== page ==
"(1) In a kiln for drying lumber, the steam-pipes, C, arranged upon the inclined ground floor, B, and underneath the inclined floor, 0, of the drying chamber on which the cars run, as and for the purpose herein set forth. "(2) The steam-pipes, C, set up in gate form across the kiln, with free expansion joints and headers running across and lengthWise of the kiln, sUbstantially as and for the purpose herein set forth. "(3) The broad chimney, M, extending entirely across the kiln, and provided with the two chimneys, 1\'11, separated by inclined deflecting boards, as set forth. " "(5) In combination with a drying chamber and a chimney which opens therefrom at the top and at one end of said chamber, the curtain or sliding door, N, located as shown, and extending across the chamber to form a downward extension of the chimney of the full width of the drying chamber, substantially as and for the purpose as set forth. "(6) In combination with the broad chimney, M, kiln, A, and heating chamber underneath, the sliding door or curtain, N, arranged in the mouth of the chimney, and leaving an opening at the bottom, Whereby the hot air is compelled to descend to the floor of the kiln before passing out through the chimney, as set forth. "(7) The combination with the drying chamber, A, curtain, N, forming a downward extension of the chimney, and the opening, E, for the admission of the hot air from below, of the curtain, Hi, depending from the ceiling at a point nearly over the inner edge of the opening, E, and reaching from side to side of the kiln, substantially as and for the purpose as set forth."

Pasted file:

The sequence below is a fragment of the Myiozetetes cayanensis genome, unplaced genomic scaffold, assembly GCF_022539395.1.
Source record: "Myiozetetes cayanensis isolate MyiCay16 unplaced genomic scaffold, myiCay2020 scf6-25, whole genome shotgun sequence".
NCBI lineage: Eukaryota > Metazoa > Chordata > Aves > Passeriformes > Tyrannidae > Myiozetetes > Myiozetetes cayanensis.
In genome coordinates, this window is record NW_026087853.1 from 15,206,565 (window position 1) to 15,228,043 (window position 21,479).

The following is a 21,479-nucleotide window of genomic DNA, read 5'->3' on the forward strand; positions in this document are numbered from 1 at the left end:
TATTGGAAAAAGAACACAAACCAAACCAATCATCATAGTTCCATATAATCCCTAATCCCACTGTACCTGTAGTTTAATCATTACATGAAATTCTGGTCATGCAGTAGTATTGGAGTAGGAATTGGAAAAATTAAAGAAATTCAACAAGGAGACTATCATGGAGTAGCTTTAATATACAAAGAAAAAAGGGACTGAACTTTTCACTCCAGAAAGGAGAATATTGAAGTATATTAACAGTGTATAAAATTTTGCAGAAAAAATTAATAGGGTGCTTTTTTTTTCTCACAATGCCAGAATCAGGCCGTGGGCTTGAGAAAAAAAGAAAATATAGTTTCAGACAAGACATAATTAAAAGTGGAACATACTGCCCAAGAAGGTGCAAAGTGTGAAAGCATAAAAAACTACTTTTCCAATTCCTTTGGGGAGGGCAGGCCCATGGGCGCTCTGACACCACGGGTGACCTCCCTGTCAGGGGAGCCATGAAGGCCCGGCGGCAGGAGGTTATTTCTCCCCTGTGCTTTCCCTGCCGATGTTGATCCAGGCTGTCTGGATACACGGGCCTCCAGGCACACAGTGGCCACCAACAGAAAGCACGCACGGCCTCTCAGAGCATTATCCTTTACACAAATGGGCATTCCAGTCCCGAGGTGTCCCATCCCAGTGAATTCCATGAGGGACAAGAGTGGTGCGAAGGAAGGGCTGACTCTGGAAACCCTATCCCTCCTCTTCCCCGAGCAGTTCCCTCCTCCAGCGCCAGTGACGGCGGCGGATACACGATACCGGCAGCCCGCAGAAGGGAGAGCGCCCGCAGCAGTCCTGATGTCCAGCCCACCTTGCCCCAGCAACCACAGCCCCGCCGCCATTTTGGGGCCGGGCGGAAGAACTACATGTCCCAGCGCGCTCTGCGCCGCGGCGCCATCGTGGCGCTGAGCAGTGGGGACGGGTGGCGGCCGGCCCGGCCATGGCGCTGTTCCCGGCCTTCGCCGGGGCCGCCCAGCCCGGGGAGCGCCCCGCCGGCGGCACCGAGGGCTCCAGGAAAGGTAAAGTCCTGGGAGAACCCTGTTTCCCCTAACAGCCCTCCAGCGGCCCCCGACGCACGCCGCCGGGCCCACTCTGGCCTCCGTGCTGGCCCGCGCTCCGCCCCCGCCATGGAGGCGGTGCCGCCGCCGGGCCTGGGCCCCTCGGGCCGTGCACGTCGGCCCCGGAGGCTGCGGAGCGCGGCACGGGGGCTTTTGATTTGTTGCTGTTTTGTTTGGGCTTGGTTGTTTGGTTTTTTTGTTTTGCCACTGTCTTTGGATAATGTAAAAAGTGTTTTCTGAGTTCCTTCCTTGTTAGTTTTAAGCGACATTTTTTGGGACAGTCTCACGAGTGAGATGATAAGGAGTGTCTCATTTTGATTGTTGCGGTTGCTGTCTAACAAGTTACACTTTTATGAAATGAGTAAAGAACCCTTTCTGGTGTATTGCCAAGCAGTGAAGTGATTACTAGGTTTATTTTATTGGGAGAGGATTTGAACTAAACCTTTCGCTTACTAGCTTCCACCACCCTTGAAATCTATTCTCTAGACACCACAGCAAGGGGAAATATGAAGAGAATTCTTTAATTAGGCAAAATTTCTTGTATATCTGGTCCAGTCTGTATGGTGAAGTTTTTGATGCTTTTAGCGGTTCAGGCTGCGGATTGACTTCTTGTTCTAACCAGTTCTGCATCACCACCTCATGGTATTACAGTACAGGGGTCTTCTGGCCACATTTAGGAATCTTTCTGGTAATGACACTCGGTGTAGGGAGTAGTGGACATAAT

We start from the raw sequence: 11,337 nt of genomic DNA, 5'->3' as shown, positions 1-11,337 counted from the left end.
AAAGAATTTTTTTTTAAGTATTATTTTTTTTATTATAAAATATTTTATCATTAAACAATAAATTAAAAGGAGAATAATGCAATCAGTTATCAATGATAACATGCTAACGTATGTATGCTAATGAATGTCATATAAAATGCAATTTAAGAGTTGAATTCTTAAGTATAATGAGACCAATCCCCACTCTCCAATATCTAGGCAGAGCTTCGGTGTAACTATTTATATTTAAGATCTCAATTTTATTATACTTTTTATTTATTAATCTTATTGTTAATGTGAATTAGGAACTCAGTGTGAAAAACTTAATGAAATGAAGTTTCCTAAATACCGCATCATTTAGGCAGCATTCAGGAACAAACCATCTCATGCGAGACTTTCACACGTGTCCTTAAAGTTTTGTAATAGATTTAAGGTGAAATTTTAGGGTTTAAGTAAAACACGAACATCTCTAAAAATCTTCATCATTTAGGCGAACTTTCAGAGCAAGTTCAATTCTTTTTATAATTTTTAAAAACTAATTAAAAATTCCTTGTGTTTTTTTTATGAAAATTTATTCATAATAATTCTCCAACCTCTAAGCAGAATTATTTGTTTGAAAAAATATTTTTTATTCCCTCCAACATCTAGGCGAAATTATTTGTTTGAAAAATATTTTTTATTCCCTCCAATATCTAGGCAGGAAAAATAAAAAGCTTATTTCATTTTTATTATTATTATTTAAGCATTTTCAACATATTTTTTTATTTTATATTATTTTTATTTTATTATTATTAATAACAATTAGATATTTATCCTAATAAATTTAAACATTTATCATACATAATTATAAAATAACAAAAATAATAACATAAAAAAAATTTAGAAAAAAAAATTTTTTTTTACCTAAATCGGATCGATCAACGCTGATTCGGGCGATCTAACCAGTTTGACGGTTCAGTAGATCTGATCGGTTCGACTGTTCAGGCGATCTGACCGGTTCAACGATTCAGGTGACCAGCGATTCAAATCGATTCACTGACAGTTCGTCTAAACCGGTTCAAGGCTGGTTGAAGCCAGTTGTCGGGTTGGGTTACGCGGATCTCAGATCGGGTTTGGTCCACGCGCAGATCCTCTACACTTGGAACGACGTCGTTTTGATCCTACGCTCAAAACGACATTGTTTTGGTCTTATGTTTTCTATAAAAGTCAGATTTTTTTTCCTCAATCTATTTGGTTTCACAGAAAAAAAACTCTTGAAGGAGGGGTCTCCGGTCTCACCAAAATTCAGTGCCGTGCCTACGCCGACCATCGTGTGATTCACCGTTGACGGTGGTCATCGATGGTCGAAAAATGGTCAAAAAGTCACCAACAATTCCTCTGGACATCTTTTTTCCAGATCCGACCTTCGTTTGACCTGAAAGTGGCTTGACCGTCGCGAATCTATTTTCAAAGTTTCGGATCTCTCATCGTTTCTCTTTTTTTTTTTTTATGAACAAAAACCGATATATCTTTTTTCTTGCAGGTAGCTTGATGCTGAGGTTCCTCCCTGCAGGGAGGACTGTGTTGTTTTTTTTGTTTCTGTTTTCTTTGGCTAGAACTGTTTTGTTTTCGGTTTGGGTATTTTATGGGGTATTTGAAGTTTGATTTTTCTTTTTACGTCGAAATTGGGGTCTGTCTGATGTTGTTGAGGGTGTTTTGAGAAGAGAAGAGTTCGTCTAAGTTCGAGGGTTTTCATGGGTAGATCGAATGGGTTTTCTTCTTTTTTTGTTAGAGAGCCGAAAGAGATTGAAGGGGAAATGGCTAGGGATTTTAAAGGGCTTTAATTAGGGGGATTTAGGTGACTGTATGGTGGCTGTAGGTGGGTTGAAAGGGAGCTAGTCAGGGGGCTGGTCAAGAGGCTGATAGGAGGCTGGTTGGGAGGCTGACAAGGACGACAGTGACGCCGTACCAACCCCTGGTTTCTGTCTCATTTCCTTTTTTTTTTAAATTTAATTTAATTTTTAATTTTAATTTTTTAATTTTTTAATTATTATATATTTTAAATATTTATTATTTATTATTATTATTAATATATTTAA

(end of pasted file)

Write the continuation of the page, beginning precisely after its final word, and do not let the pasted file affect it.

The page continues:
The model shows certainly the steam-pipes, C, arranged upon the inclined ground floor, B, and underneath the inclined floor, 0, of the drying chamber, in every essential particular as called for by the first claim. It also shows the steam-pipe, C, set up in gate form, and with expansion joints and headers, substantially as provided in the second claim, although specific technical expansion joints may not be 'used, the return bends of the pipes answering, perhaps, as a substitute for the technical expansion joint; but all the practical purposes in the heating device shown and described in the second claim are necessarily involved, it seems to me, in the form of construction shown in the model in the proof. So, too, the model shows the broad chimney, M, with the two small chimneys separated by inclined deflecting boards, substantially as described in the third claim